When CGB got an invite from The Country Club of Colorado to try GolfBoards, we could barely contain our excitement. We had all seen the promo videos, but we we also heard some horror stories, so we weren’t really sure what to expect. In the pro shop we learned there was a training video and liability waiver we’d have to sign prior to taking them out on the course, but that wasn’t about to stop us from the prospect of shredding down the manicured fairways of C.C.C. on these things. (We ended up skipping the video, by the way — safety first!)
The GolfBoard setup is brilliantly simple: a wide board platform — a little bigger than your average mountain board — mounted on two axels and four sturdy tires. A large handle bar is fixed to the front of the board with forward/reverse and speed controls (high or low), a very basic cupholder, and bag straps on the front for weight distribution, but the handlebar is not used for steering. The steering mechanism is controlled by moving the board platform itself, much like snowboarding’s toe and heel turns. The sturdy build gives you confidence in the machine’s durability, and the wheels and tires prove capable of handling most any course landscape like your standard golf cart.
When we first laid eyes on the GolfBoard in person, though, there was definite hesitation. I’m not sure why I thought differently, but the boards are a lot bigger than what I expected, and seeing the attendant trying to maneuver the thing out of the cart barn hinted that this wasn’t going to be a get-on-and-go kind of situation.
After some peer pressure and not wanting to disappoint our hosts, the first ride was a quick circle in front of the pro shop. But it wasn’t quick if you include all the stop and gos, awkward bailouts and near crashes.
These things are heavy. At 165 pounds, I’d venture to say I’m pretty close to the same weight of a GolfBoard itself, or less, and even as a veteran snowboarder I had a lot of trouble maneuvering it at low speeds, especially on pavement. Turning radius wasn’t on my mind at all until I was actually standing on the board, and it takes some getting used to the fact that they basically have none — seriously, You’ll make sharper turns in a club cart. I also struggled to keep myself from trying to rely on the handle to steer like a scooter.
Truth be told, the majority of our foursome grew skeptical of the boards after our short jaunt in front of the pro shop, so our videographer, Dave, was assigned to take the only one we had off the first tee. A couple holes in, though, it was clear our test rides were far from the actual GolfBoard experience. Watching Dave tear down the no.1 and 2 fairways quickly had us all itching for a turn.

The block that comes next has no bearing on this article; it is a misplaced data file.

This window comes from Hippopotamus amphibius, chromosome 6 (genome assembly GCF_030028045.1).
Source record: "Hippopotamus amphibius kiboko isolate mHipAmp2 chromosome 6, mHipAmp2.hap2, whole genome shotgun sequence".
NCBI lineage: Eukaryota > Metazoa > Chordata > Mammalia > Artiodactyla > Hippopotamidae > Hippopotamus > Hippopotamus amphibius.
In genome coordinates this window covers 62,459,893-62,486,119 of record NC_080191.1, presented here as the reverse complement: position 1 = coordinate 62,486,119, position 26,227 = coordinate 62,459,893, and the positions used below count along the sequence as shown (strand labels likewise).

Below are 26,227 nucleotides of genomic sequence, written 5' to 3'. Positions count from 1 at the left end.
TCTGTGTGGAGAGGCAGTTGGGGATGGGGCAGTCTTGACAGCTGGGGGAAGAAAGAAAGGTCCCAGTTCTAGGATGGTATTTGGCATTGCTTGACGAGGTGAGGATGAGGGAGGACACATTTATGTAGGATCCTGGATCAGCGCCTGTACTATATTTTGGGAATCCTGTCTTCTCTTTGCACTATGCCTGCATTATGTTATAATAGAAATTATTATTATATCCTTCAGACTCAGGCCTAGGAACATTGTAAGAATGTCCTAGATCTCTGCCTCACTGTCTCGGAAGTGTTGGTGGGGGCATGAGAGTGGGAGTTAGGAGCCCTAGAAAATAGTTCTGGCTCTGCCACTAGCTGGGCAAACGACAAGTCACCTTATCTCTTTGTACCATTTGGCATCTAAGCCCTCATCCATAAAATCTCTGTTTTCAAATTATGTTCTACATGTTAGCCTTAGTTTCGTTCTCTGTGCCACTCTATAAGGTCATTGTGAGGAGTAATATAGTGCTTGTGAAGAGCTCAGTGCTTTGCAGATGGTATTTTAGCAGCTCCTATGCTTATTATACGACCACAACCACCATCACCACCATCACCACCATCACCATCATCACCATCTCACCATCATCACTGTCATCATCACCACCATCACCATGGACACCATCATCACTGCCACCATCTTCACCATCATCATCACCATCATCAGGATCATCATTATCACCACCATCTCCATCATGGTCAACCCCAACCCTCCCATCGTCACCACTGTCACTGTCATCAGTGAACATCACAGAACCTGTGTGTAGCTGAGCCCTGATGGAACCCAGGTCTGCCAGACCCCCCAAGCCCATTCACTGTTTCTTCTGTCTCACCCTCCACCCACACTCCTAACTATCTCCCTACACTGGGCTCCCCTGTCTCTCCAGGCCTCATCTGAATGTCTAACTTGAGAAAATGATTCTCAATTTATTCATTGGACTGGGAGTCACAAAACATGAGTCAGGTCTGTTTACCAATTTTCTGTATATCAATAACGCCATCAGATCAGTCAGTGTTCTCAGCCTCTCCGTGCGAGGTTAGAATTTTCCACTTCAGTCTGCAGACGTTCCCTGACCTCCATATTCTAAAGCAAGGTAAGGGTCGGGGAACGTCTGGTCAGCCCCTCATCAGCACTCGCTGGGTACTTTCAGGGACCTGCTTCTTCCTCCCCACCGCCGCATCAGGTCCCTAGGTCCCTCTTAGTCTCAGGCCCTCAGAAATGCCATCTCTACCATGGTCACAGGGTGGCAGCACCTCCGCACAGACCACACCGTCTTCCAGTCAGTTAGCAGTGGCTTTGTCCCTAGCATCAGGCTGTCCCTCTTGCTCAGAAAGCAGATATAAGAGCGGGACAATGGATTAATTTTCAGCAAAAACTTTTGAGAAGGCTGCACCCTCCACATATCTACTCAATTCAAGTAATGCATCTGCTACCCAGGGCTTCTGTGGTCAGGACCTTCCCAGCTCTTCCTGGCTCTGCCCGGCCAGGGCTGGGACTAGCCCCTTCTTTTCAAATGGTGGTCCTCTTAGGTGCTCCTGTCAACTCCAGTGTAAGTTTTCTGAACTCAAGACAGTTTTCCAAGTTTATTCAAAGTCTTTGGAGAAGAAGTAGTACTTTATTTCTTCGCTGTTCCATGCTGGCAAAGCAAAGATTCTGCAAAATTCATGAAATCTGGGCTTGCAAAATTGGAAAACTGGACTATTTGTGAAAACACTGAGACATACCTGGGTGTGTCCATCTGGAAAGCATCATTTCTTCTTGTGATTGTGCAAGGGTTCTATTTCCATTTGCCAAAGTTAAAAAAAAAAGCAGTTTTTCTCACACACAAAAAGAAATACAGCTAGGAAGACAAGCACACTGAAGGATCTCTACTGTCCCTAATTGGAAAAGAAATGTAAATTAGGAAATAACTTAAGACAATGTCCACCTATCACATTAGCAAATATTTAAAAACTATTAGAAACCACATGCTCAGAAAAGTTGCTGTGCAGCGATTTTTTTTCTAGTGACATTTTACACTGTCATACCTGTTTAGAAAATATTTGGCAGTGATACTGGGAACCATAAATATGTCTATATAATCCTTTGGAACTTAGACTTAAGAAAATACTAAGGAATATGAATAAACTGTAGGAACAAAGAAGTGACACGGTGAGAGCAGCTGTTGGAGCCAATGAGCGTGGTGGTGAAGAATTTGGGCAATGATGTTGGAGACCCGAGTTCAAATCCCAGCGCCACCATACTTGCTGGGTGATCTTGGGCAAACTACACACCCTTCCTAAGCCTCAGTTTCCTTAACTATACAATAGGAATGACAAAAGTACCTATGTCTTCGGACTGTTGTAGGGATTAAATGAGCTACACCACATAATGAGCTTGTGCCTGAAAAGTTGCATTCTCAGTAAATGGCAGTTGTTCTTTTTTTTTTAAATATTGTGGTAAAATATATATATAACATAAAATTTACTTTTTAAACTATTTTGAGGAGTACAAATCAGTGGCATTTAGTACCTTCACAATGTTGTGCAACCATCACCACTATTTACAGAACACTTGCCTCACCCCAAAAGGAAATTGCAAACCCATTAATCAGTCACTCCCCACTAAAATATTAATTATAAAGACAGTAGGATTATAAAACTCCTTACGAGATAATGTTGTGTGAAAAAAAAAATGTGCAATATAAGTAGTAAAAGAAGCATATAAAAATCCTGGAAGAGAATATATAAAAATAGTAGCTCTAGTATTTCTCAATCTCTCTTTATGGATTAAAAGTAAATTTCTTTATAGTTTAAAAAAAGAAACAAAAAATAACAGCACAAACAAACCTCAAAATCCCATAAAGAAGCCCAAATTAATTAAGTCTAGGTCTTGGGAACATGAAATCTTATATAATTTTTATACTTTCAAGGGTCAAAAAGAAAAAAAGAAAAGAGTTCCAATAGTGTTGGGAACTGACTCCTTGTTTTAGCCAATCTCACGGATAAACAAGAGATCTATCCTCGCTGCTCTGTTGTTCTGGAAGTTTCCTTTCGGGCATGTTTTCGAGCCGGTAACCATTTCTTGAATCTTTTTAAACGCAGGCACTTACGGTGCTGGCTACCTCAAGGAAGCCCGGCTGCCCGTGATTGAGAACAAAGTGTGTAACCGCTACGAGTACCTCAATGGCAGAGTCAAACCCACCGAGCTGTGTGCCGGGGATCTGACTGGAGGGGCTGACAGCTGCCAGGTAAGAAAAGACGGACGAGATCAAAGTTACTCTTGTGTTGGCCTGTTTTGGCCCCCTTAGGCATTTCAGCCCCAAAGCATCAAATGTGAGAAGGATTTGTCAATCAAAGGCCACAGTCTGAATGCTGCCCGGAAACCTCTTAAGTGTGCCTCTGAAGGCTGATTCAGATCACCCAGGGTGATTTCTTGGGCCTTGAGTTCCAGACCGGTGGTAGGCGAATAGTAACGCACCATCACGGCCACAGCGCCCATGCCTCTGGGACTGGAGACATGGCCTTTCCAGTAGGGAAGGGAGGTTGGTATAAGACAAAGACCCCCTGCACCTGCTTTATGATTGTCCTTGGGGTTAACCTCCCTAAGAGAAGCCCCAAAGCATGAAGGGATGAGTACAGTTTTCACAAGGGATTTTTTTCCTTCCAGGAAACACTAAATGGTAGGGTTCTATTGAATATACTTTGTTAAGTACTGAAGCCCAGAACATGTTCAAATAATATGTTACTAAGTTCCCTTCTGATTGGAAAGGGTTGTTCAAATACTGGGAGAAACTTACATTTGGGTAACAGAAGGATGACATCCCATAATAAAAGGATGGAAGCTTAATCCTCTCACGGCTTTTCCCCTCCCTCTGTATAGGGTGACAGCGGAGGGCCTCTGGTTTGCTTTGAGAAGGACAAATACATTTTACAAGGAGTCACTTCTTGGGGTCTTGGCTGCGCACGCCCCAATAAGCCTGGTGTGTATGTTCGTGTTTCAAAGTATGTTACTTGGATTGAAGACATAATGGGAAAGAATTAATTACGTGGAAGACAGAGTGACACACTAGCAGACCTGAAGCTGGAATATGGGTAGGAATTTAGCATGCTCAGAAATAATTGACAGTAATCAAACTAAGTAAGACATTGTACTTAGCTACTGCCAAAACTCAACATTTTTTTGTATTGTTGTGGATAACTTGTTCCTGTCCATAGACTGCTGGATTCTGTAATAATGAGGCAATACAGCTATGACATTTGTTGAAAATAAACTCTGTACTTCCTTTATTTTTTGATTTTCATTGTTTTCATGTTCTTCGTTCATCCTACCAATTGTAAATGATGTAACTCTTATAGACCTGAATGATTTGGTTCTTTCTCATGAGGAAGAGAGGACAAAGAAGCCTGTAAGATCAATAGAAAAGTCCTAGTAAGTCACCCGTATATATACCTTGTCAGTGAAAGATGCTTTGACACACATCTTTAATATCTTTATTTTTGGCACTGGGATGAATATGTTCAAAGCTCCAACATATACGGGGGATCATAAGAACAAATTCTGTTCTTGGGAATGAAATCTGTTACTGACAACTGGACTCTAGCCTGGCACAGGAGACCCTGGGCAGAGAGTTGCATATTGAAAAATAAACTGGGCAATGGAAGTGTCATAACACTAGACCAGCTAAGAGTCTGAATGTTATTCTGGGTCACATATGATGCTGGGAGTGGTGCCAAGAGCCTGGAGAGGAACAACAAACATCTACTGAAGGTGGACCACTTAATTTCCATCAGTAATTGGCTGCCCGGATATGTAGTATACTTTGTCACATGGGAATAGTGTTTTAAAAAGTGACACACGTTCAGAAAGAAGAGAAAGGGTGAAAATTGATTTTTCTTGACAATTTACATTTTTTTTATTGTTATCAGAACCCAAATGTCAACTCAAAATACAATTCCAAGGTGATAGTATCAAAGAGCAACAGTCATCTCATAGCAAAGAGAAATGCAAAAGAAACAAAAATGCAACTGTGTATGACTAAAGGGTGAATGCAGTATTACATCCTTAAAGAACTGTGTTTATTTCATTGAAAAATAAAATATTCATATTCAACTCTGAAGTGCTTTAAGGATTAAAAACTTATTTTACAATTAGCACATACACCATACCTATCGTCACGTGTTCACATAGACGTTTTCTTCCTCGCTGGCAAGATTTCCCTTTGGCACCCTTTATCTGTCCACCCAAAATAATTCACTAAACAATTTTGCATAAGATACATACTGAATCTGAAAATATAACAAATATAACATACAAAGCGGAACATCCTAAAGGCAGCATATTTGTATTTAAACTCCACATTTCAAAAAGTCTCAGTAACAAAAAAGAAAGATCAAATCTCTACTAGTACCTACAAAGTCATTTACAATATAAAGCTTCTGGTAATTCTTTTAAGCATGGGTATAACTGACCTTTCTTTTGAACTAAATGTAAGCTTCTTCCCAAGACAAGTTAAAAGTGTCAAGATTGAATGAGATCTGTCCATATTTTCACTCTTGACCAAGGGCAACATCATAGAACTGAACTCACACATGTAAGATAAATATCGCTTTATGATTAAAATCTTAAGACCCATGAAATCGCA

These things haul down the fairways and rough on the high speed setting — and it’s incredible how much easier it is to maneuver them on turf. The smooth ride is ridiculously fun, and makes it hard to focus on your shot planning when all you can think about is getting back on the board and pulling the throttle back. The good times only slow down again moving between greens and tee boxes — basically anytime you’re on pavement or making turns of any kind.
It’s is easy to feel like you’re losing control of the board and not know how to react when things get dicey at-speed. From my personal experience I can tell you: Just bail off the board, safely, and let the automatic brake stop the it before something catastrophic happens to one or both of you.
By the time each of us had a turn on the board we were hooked. After a round of 18 C.C.C. was gracious enough to offer our group another 9, with 3 more GolfBoards, and we couldn’t say no.
With each of us equipped with a board one thing became abundantly clear: enjoying this kind of thrill while playing the game we love is one thing, but GolfBoards enable an incredible pace of play when playing ready golf. After our foursome’s first 18 with one board and two carts — coming in at just over 3.5ish hours — we made quick work of the pristine back 9 with the 4 boards, in just under an hour and a half (including plenty of time “testing” the product.)
GolfBoards are available in several makes and models for retail — with accessories available — but with a high price point you’re better off getting your kicks at a “showcase” course. GolfBoard makes it easy with a nationwide GolfBoard course finder.